The massive market transformation this month that some on Wall Street called a "once in a decade opportunity" might have just been a one-off technical move because of taxes.Marketsread more
The Pentagon will deploy U.S. forces to the Middle East on the heels of the attack on Saudi Arabian oil facilities, United States Secretary of Defense Mark Esper announced...Defenseread more
CNBC did a deep dive through the most recent Wall Street research to find stocks that analysts say are underappreciated.Marketsread more
Shares of MasterCard are up 46% this year, and 1120% since 2011, getting a boost from the strong U.S. consumer.Investingread more
CNBC sat in on an "empathy training" at Amazon PillPack's Somerville offices, which is part of new hire orientation.Technologyread more
Trade with China is the 'big unknown' for the Federal Reserve as it decides how best to support the U.S. economy, says Council on Foreign Relations Director of International...Futures Nowread more
Lobbying experts said the visit is likely an attempt to be in lawmakers' ears as they consider legislation that would impact Facebook.Technologyread more
Yardeni Research's Edward Yardeni believes the U.S. economy is picking up steam.Trading Nationread more
Iran's audacious drone and cruise missile attack on Saudi Arabia's oil producing facilities has provided a critical test yet for the Trump administration's foreign policy. A...Politicsread more
Chinese trade negotiators suddenly canceled a visit to meet U.S. farmers after they wrapped up trade talks in Washington this week.Marketsread more
Former U.S. spy agency contractor Edward Snowden has landed a job at a Russian website, after fleeing America and seeking asylum in Moscow, his lawyer said on Thursday.
"Edward starts work in November… He will provide support for a large Russian site," lawyer Anatoly Kucherena said, according to state-run news agency RIA. Kucherena added that the site could not be named for security reasons.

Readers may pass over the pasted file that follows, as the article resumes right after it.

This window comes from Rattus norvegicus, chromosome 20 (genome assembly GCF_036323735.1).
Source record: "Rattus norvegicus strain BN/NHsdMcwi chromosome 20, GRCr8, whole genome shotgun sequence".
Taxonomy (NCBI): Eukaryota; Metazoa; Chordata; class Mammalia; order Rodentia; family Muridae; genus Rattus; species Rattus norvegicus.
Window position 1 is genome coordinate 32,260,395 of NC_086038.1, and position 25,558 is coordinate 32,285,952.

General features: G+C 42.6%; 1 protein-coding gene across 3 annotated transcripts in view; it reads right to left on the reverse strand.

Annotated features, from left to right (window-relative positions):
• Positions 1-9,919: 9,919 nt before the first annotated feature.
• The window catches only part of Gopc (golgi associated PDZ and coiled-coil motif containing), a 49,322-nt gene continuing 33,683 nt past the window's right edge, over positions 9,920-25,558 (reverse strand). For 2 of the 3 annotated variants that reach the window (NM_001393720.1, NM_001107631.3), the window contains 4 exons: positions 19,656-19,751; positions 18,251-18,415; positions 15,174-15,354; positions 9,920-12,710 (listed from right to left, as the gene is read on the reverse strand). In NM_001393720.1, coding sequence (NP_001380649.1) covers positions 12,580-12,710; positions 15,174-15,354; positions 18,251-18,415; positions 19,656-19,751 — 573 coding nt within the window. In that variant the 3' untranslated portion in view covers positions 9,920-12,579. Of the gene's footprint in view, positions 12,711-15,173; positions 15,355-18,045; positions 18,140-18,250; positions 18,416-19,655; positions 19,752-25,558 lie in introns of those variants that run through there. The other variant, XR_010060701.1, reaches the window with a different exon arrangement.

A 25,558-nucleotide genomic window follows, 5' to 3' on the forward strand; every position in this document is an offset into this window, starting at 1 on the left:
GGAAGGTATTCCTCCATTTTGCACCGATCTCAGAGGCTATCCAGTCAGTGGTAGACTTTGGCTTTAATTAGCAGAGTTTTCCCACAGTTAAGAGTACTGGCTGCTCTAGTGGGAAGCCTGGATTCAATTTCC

Barack Obama's government has been seeking Snowden's return ever since he fled to Hong Kong then Russia in June, after leaking documents to the international press about the National Security Agency's (NSA) surveillance program.
(Read more: US spying a 'slap in the face': EU lawmaker)
His explosive revelations have strained tensions between Washington and several major allies. German Chancellor Angela Merkel sent an adviser to quiz officials in the U.S. over allegations they tapped her phone calls, while European Union politicians held a series of inquiries last month into the surveillance claims and called for the suspension of a key data sharing agreement with America.
Russian president Vladimir Putin has rejected calls from the U.S. for Snowden's return and said that his temporary asylum could be further extended, creating more tensions between the U.S. and Russia.
Snowden's location in Russia has been kept secret and he has only been spotted in a few pictures and videos. Earlier this month he met with four former U.S. government officials who supported his cause.
(Read more: Filmmakers look to crowdfunding for Snowden movie)
U.S lawmakers are locked in a tussle over the spying allegations at home. Patrick Leahy, the Democrat chairman of the Senate judiciary committee has co-sponsored a bill that places significant limits on the NSA's surveillance actions, called the USA Freedom Act. But the head of the NSA, Keith Alexander, defended the agency, saying it acts within the law.
Meanwhile, the U.S. Justice Department said on Wednesday that it had joined a lawsuit against United States Investigations Services, the firm that hired Snowden. While the legal proceedings are not about the company's handling of Snowden, they claim the firm failed to carry out quality background checks. The lawsuit was originally filed more than two years ago.
—By CNBC's Arjun Kharpal: Follow him on Twitter @ArjunKharpal